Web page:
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Did you know?

  • We envision a world free from cancer.

    Our research scientists and their teams collaborate with colleagues around the world to conduct cutting-edge research using large data-sets to:
    • understand the causes of cancer
    • find ways to prevent it or detect it early
    • improve outcomes for cancer survivors 
  • Our mission began more than 40 years ago.

    Established in 1974 as the Northern California Cancer Program, the organization later became known as the Northern California Cancer Center. The name was changed again in 2010 when it became the Cancer Prevention Institute of California (CPIC), which reflects the organization's broader scope and demonstrates its large scale impact of preventing cancer before it starts.
  • We are an independent research institute and a valued partner to many.

    Through its collaborative approach, CPIC also serves as an asset to the nation’s leading cancer fighting organizations, including the National Cancer Institute, and to scientists worldwide, educators, patients, and clinicians, and is affiliated with the Stanford Cancer Institute.
  • We work hard to understand who gets cancer and why.

    Our scientists are frequent contributors to major scientific journals, and often present their findings at important cancer-related conferences. CPIC research has been covered by numerous local, national and international media outlets, such as The New York Times and The Washington Post.
  • Every case of cancer counts…and is counted.

    CPIC operates the Greater Bay Area Cancer Registry as part of the National Cancer Institute's Surveillance, Epidemiology and End Results program and the California Cancer Registry. As required by law, the registry gathers data from hospitals and doctors on all cancers diagnosed and treated in nine Bay Area counties. This information is used to produce cancer statistics and as a platform for research to understand cancer occurrences and survival. Our registry regularly earns Gold Standard Certification by the North American Association of Central Cancer Registries.
  • Our educational efforts reach people of all ethnicities and backgrounds.

    Our Community Education team provides important information to cancer survivors, health professionals and others through conferences and publications on many cancer-related topics including employment, patient advocacy, care giving, specific cancers, and treatments.

  • Breast cancer rates decline when hormone therapy is stopped.

    CPIC was first to report on the alarmingly high and increasing rates of breast cancer in the Bay Area and Marin County in the 1990s. In subsequent studies, CPIC found that when women stopped taking hormone replacement therapy, breast cancer rates declined immediately and dramatically. This showed that hormone therapy was a major contributor to the high rates previously reported and identified one clear path to breast cancer prevention.
  • Our work to associate tanning beds and melanoma prompted legislation.

    CPIC described increased occurrence of melanoma in young women in California, particularly in high socioeconomic areas, implicating use of tanning beds as one cause. This finding led to passage of the first statewide legislation to ban minors from using tanning beds, which should ultimately reduce occurrences of deadly melanoma in young persons.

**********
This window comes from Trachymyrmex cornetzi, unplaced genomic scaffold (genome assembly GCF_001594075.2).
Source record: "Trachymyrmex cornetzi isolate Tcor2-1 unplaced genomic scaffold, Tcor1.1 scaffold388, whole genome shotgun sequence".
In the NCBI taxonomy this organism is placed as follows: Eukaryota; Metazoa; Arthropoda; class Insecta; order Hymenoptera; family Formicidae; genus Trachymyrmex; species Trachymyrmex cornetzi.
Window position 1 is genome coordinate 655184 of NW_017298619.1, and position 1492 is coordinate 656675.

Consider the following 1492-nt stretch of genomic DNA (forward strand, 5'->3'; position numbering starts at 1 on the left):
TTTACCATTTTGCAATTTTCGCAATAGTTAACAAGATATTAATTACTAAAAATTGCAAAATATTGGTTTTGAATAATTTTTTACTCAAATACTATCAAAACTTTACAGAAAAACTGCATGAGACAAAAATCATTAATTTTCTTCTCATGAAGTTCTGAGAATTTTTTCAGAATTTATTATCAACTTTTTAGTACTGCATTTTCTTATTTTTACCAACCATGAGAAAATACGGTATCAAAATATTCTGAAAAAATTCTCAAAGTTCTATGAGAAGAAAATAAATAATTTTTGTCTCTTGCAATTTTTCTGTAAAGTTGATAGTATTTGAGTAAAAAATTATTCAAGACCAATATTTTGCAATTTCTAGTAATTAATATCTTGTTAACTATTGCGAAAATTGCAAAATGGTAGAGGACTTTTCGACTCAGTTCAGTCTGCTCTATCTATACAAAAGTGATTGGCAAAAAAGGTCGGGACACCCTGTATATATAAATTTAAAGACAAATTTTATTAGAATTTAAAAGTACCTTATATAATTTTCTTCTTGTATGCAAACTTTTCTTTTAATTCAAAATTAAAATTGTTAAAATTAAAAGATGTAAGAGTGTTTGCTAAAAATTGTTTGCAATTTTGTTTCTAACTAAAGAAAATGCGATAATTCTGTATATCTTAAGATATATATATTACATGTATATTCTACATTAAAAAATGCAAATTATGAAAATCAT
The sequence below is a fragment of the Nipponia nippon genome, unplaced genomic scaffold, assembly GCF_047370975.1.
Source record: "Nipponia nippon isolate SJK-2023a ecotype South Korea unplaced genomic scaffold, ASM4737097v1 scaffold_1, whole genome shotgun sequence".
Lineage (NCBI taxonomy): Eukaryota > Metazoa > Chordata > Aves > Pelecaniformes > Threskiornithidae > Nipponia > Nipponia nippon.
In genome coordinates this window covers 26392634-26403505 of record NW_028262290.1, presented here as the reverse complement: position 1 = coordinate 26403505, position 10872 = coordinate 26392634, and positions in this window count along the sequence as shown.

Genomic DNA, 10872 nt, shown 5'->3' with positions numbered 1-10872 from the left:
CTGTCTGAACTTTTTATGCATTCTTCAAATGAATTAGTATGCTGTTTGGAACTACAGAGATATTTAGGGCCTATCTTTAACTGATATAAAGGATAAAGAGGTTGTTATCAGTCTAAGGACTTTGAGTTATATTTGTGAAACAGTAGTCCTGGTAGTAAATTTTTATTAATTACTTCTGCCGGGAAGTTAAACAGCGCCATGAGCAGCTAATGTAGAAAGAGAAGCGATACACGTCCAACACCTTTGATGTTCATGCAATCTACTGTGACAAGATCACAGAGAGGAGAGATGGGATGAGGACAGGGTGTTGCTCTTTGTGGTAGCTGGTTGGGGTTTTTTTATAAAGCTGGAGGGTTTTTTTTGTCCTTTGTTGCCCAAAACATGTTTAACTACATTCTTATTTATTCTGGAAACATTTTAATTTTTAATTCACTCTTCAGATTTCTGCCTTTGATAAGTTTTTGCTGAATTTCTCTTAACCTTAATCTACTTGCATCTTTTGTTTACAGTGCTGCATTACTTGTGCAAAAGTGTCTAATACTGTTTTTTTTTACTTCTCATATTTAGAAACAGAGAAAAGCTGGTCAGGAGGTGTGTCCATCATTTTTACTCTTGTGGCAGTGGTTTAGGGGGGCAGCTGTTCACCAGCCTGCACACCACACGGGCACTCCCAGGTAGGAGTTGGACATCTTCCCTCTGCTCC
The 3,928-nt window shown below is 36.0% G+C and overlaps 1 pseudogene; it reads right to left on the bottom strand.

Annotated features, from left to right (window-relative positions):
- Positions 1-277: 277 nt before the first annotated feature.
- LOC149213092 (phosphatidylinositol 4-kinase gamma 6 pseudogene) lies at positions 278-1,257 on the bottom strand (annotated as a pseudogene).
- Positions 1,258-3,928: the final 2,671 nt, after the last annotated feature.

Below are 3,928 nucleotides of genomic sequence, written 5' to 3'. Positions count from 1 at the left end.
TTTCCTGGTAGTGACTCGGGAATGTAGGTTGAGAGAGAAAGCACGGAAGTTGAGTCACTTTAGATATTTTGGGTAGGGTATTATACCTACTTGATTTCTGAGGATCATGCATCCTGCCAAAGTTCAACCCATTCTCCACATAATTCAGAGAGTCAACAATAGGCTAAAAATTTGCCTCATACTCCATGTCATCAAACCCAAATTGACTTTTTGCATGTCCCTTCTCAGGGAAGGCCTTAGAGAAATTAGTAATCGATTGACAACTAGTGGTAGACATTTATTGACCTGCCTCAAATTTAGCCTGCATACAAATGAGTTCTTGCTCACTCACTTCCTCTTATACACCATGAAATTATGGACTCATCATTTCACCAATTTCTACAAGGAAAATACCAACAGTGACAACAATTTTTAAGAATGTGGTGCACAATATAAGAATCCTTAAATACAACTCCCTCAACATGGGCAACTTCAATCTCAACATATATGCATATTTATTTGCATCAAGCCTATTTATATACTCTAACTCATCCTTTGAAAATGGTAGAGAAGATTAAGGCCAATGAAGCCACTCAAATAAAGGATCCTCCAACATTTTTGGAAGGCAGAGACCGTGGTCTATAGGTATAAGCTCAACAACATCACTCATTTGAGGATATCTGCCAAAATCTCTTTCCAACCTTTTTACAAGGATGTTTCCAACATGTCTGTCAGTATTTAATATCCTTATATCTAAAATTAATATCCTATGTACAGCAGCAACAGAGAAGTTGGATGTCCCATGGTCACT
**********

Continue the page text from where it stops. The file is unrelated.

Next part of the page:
• Physical activity lowers your risk of Breast Cancer

    CPIC found that risk of breast cancer was lower for women engaging in more physical activity, such as walking and biking, doing household chores and yard work, and being active on the job. This shows a simple and practical way women can help prevent breast cancer from occurring.
  • Second-hand smoke increases the risk of lung and breast cancer.

    CPIC studies have shown that women exposed to second-hand tobacco smoke have a higher risk of lung cancer even if they don't smoke, and that exposure to household smoke increases their risk of breast cancer over and above the risk they incur from smoking themselves. These findings have been important in leading to anti-smoking legislation.
  • Vitamin D may reduce the risk of prostate cancer.

    CPIC assessed whether sun exposure, which is the main source of vitamin D, is related to prostate cancer risk. Using the difference in skin color measured on the forehead and upper underarm as an indicator of sun exposure, the study found that prostate cancer risk was reduced by 50% in men with a high sun exposure index, with an even higher reduction in risk noted in men with certain alterations in the vitamin D receptor gene.
  • Survival outcomes differ among Asian women of different ethnic backgrounds.

    CPIC was the first to show that breast cancer survival is not uniform across women of different Asian ethnicities, irrespective of how advanced the cancer was when diagnosed. In California, Korean, South Asian and Vietnamese women had the poorest survival after breast cancer, pointing to the need in these communities for better screening and/or breast cancer treatment.
  • Melanoma is on the rise throughout California.

    CPIC demonstrated that the rates of both early and more advanced melanomas were rising in all populations in California. This disturbing finding signals a true and alarming epidemic of this deadly cancer, and it has been cited over 245 times in the medical literature since 2009 because it identifies a major public health problem.
  • Survival disparities occur across many cancer types.

    CPIC showed that survival after follicular lymphoma, a common form of this cancer, is lower in poorer communities than in more affluent communities. This demonstrates population disparities in cancer treatment and shows a need in poorer communities for more access to skilled lymphoma care, including access to new successful drug treatments.
  • Our nail salon studies have widespread positive impact.

    CPIC found that California nail salons had higher than expected levels of carcinogens and other banned substances in the air, identifying the need for better standards and the importance of clarifying whether such exposures lead to cancer and other undesirable health outcomes.
  • Tailored approaches to healthcare are needed to address cultural differences.

    CPIC used two approaches to learn how best to help Vietnamese communities in California receive lifesaving colorectal cancer screening: one approach involved lay health workers directly educating the community on the importance of screening, and the other involved advertising about colorectal cancer screening. CPIC found that the use of lay health workers worked best to improve the screening rate, proving that organized community involvement improves colorectal screening practices among Vietnamese-Americans in California.
  • Lung cancer afflicts nonsmoking women more than men.

    CPIC was the first to show definitively that among nonsmokers, women were more likely than men to have lung cancer. Until this paper, there were no hard data about the incidence of lung cancer in nonsmokers. This study has been cited extensively as motivation for other research to understand the reasons why.